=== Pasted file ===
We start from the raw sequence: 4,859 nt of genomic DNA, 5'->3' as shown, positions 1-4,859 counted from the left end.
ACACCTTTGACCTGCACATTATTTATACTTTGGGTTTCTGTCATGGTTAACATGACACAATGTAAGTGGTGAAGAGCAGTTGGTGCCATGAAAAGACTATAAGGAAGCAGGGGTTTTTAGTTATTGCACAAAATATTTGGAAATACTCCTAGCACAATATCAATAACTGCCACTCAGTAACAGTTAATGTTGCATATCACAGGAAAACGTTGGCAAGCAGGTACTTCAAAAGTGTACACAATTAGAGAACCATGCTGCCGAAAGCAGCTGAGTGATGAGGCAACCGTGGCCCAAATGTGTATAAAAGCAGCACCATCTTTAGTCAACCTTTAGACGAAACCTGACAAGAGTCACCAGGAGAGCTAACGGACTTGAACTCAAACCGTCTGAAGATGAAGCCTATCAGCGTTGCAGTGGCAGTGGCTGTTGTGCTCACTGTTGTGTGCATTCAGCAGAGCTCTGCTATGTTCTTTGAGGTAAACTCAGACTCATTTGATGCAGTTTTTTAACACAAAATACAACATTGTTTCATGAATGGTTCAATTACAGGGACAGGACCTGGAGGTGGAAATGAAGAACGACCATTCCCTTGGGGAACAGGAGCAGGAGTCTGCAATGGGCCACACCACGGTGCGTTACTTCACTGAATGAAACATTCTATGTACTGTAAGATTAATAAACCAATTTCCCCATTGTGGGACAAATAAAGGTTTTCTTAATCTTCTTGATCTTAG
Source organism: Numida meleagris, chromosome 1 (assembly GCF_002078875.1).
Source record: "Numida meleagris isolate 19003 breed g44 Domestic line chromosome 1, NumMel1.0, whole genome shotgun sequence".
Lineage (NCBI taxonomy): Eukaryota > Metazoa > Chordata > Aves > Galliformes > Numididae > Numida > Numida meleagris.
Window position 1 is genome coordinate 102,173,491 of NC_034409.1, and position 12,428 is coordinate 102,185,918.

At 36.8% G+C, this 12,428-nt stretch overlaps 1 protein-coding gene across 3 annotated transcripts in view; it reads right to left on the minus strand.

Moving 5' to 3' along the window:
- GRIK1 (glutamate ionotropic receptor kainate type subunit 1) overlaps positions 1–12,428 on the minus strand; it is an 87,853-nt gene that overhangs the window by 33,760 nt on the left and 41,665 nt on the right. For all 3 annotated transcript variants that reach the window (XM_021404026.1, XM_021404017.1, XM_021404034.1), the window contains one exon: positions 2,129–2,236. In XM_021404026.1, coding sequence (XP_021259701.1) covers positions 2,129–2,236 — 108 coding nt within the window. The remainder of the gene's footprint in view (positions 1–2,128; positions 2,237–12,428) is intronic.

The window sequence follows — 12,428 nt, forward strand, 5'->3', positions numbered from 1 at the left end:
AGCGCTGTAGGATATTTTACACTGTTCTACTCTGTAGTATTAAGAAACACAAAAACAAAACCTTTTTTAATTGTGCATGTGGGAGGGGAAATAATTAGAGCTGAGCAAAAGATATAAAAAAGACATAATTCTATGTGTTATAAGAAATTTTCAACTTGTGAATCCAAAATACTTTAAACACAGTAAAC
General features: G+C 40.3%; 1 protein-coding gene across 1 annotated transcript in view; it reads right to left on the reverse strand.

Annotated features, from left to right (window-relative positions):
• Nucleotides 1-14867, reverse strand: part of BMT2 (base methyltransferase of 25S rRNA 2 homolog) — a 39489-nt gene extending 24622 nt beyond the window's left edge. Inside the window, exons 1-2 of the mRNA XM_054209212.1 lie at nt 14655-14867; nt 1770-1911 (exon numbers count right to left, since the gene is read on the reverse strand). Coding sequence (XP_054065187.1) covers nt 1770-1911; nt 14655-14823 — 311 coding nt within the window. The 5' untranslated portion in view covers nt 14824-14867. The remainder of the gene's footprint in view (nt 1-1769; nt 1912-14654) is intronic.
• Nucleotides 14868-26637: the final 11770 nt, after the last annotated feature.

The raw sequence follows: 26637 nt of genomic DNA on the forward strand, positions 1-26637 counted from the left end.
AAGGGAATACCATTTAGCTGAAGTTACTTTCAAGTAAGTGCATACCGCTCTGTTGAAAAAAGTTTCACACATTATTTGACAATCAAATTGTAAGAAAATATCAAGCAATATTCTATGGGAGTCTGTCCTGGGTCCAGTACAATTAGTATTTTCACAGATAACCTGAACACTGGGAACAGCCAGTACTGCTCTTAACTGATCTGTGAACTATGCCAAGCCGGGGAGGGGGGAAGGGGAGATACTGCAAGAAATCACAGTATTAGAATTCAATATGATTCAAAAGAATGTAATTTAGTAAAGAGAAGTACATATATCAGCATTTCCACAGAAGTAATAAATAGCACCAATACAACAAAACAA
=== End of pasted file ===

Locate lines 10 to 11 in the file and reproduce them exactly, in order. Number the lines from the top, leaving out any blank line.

The window sequence follows — 12,428 nt, forward strand, 5'->3', positions numbered from 1 at the left end:
AGCGCTGTAGGATATTTTACACTGTTCTACTCTGTAGTATTAAGAAACACAAAAACAAAACCTTTTTTAATTGTGCATGTGGGAGGGGAAATAATTAGAGCTGAGCAAAAGATATAAAAAAGACATAATTCTATGTGTTATAAGAAATTTTCAACTTGTGAATCCAAAATACTTTAAACACAGTAAAC